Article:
We performed two studies to determine the effect of a resistive training program comprised of fast vs. slow isokinetic lengthening contractions on muscle fiber hypertrophy. In study I, we investigated the effect of fast (3.66 rad/s; Fast) or slow (0.35 rad/s; Slow) isokinetic high-resistance muscle lengthening contractions on muscle fiber and whole muscle cross-sectional area (CSA) of the elbow flexors was investigated in young men. Twelve subjects (23.8 ? 2.4 yr; means ? SD) performed maximal resistive lengthening isokinetic exercise with both arms for 8 wk (3 days/wk), during which they trained one arm at a Fast velocity while the contralateral arm performed an equivalent number of contractions at a Slow velocity. Before (Pre) and after (Post) the training, percutaneous muscle biopsies were taken from the midbelly of the biceps brachii and analyzed for fiber type and CSA. Type I muscle fiber size increased Pre to Post (P < 0.05) in both Fast and Slow arms. Type IIa and IIx muscle fiber CSA increased in both arms, but the increases were greater in the Fast- vs. the Slow-trained arm (P < 0.05). Elbow flexor CSA increased in Fast and Slow arms, with the increase in the Fast arm showing a trend toward being greater (P = 0.06). Maximum torque-generating capacity also increased to a greater degree (P < 0.05) in the Fast arm, regardless of testing velocity. In study II, we attempted to provide some explanation of the greater hypertrophy observed in study I by examining an indicator of protein remodeling (Z-line streaming), which we hypothesized would be greater in the Fast condition. Nine men (21.7 ? 2.4 yr) performed an acute bout (n = 30, 3 sets x 10 repetitions/set) of maximal lengthening contractions at Fast and Slow velocities used in the training study. Biopsies revealed that Fast lengthening contractions resulted in more (185 ? 1 7%; P < 0.01) Z-band streaming per millimeter squared muscle vs. the Slow arm. In conclusion, training using Fast (3.66 rad/s) lengthening contractions leads to greater hypertrophy and strength gains than Slow (0.35 rad/s) lengthening contractions. The greater hypertrophy seen in the Fast-trained arm (study I) may be related to a greater amount of protein remodeling (Z-band streaming; study II).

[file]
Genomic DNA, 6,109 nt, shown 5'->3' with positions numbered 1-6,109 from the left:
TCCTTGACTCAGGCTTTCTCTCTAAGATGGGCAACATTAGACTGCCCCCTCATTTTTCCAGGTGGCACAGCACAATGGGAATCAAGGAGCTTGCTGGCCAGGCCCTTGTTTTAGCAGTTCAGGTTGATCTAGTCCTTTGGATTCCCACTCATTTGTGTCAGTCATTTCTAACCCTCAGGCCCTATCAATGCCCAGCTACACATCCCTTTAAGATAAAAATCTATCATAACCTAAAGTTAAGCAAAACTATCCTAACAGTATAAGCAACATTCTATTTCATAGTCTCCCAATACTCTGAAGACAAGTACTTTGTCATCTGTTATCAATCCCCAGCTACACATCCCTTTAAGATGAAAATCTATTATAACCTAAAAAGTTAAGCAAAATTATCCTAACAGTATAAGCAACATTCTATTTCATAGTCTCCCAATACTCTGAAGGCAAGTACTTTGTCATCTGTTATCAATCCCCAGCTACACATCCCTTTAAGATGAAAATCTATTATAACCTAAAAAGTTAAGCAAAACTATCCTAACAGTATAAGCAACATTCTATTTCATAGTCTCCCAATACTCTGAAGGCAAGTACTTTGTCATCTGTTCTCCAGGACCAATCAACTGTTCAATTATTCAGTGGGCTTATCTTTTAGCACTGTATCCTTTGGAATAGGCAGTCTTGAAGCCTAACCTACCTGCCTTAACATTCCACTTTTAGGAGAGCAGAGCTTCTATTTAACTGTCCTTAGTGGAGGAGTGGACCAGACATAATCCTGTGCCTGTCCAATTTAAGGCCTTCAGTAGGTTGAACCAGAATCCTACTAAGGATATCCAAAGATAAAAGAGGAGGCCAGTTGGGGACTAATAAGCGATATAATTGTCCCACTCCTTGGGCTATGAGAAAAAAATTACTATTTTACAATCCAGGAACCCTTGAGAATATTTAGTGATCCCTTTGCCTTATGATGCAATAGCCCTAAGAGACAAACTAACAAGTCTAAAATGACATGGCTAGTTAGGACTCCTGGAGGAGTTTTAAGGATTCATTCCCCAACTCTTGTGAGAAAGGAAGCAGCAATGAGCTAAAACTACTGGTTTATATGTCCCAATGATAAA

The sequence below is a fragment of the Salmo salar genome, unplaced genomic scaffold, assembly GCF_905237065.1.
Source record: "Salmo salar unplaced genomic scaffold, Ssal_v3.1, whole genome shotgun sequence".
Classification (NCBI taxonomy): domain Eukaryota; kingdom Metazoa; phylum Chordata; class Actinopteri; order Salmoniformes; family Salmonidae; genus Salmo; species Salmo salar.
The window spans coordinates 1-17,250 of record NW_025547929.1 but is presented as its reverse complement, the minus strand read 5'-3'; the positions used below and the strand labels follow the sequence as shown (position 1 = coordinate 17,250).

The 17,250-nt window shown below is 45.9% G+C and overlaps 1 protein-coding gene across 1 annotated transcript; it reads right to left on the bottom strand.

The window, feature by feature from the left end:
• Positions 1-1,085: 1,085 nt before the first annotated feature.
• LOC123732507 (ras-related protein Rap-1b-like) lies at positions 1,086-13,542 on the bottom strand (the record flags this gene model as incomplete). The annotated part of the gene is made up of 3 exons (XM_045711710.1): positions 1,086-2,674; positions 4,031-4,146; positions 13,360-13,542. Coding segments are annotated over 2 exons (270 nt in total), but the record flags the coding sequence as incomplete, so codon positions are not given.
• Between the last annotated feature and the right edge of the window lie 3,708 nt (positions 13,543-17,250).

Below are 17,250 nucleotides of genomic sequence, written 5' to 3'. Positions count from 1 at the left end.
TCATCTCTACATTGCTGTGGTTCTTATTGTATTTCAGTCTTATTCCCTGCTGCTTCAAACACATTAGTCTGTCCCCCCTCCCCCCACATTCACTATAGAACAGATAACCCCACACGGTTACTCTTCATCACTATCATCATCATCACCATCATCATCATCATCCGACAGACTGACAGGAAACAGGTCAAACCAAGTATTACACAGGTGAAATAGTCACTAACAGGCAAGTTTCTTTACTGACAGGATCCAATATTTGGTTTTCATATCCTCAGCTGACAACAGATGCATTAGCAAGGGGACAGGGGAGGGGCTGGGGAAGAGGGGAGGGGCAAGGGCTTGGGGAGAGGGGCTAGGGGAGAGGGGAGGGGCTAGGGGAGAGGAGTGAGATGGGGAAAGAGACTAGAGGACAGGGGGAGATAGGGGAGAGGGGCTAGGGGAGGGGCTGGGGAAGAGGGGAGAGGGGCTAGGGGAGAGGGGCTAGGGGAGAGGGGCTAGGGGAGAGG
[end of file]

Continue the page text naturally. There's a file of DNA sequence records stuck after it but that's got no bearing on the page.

Dogma Destroyed?